More on Apple Watch

Given my negative initial reaction after the Apple Watch introduction and having had some time to reflect on it, here’s a follow-up:

I’m still no fan of the Apple Watch. It introduces a few interesting new concepts and ideas that I’m genuinely curious and mildly excited about, but there are a few things about the Apple Watch that seem completely off-putting to me.

To begin with Apple Watch doesn’t seem particularly useful, at least if we go by the demos Apple showed during the keynote (Ben Thompson had some good thoughts on this). There are a few legitimately compelling use cases for the Apple Watch, such as its fitness tracking capabilities, haptic wayfinding guidance, Apple Pay, maybe even the Digital Touch messaging. However, watching Kevin Lynch mess around for minutes with a boring watchface before showing off what seemed like a bunch of glorified screensavers wasn’t compelling at all.

Then there’s battery life. While there isn’t any official word regarding its battery life, early comments suggest that we shouldn’t expect much more than one day, in line with common expectations and what other comparable smartwatches offer. Now I find it barely acceptable that I have to charge my iPhone every night, and my iPhone is the single most important and useful electronics device in my life. If my iPhone wasn’t so useful, it would probably spend a lot of time in a drawer with depleted batteries. As I said, I doubt that Apple Watch will be even remotely as useful as an iPhone, so it would probably spend a lot of time in a drawer with depleted batteries.

Lastly, the Apple Watch seems hard to use and I have some serious doubts about its usability. There are a few truly baffling interface design decisions, like this screen:

watch-tiny-icons

There are 50 tiny icons on this screen, without labels, some of them less than 2 millimeters in size. How you’re supposed to comprehend and interact with this screen, I have no idea.

Before demonstrating the watch, Tim Cook emphasized that they didn’t simply scale down the iPhone UI and strap it to a wrist, joking that certain interactions such as pinch-to-zoom wouldn’t work on a watch given its tiny screen size. Maybe you remember the slide:

watch-pinch

Then, a few minutes later, we could observe Kevin Lynch, doing a lot of this:

watch-touch

Touching, tapping and swiping a whole lot on that tiny screen.

Apple’s solution to the touchscreen problem is the Crown, a small dial that you can rotate and push like a button. It’s very reminiscent of the iPod clickwheel. Unfortunately, unlike the iPod where all navigation was accomplished through the clickwheel and a small number of buttons, the Crown on the Apple Watch seems limited to zoom interactions, which seems to me rather unambitious and underutilized. The iPod provided a simple, intuitive interface for navigating thousands of items across deep menu structures. By comparison, the Apple Watch user interface seems obtuse and cumbersome. Sure, it probably looks a lot sleeker and sexier than the iPod’s simple list interface, but I highly doubt it will work better.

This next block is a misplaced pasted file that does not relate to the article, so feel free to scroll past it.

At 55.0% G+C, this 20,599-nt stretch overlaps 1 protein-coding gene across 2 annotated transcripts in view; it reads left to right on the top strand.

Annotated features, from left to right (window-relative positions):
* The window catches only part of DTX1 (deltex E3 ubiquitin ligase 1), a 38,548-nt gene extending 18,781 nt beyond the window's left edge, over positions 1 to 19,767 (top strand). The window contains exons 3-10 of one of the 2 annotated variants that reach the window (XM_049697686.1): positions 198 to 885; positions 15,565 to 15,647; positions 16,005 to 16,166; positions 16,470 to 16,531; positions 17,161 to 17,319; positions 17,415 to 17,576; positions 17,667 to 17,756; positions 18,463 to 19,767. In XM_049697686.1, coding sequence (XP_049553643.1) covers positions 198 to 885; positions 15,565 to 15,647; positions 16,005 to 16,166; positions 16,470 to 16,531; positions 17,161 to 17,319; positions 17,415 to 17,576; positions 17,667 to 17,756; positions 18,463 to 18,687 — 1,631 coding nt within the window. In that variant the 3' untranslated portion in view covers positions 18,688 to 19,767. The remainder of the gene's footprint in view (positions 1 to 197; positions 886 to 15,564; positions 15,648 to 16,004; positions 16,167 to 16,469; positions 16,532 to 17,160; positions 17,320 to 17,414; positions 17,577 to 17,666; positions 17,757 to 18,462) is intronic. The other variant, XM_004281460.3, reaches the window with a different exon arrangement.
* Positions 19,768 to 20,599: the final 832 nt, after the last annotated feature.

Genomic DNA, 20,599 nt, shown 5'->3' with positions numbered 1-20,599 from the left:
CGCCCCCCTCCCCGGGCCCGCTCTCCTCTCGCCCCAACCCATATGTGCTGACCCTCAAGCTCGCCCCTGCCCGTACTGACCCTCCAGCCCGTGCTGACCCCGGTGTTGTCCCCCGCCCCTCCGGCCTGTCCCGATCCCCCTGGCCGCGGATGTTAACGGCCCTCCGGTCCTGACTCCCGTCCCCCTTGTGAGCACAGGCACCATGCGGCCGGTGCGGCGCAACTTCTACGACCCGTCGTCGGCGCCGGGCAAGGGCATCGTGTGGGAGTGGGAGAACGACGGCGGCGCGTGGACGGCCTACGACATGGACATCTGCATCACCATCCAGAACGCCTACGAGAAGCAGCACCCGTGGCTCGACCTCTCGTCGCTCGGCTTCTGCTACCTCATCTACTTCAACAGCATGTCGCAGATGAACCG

Maybe the final product will prove a masterful piece of interaction design, but until its release color me skeptical.

On Death and iPods: A Requiem

We had it all wrong! Information doesn’t want to be free, it wants to be a commodity. It wants to be packaged into apps that differ only in terms of interface and pricing models. It wants to be rented. It wants to reveal nothing too personal, because we broadcast it to Facebook and we should probably turn on a private session so our boss doesn’t see that we listen to Anaconda on repeat and think we’re high at work.

On Death and iPods: A Requiem | WIRED.

Marco Arment about the new Kindle Voyage:

The ideal e-ink Kindle would have hardware page-turn buttons and a touch screen, and the Voyage is the first one to promise that, but instead of buttons, they’ve added “pressure-based page turn sensors with haptic feedback.”

You know what else is a pressure-based sensor with haptic feedback? A button.

Buttons are getting rarer and rarer. I miss them.

Texting in Film

Tony Zhou explores the different ways that texting and the internet are displayed in film in this video:

A Brief Look at Texting and the Internet in Film from Tony Zhou on Vimeo.

Casey Johnston wrote about the topic for Ars Technica back in February, and Michele Tepper wrote about the texting in Sherlock back in 2011.

And then, fittingly, the teaser trailer for Men, Women & Children was just released, in which people rely solely on electronic means of communication:

I’m really looking forward to the movie after the trailer.

What’s the design process at GDS?

We don’t make “high fidelity mock ups” or “high fidelity wireframes”. We’re making a Thing, not pictures of a Thing.

One of the problems with high fidelity wireframes is that they’re very easy to send around to stakeholders who respond with comments like “Move this up a bit”, or “Make that more blue”. The problem with that is they’re commenting on the picture of the Thing rather than the Thing itself.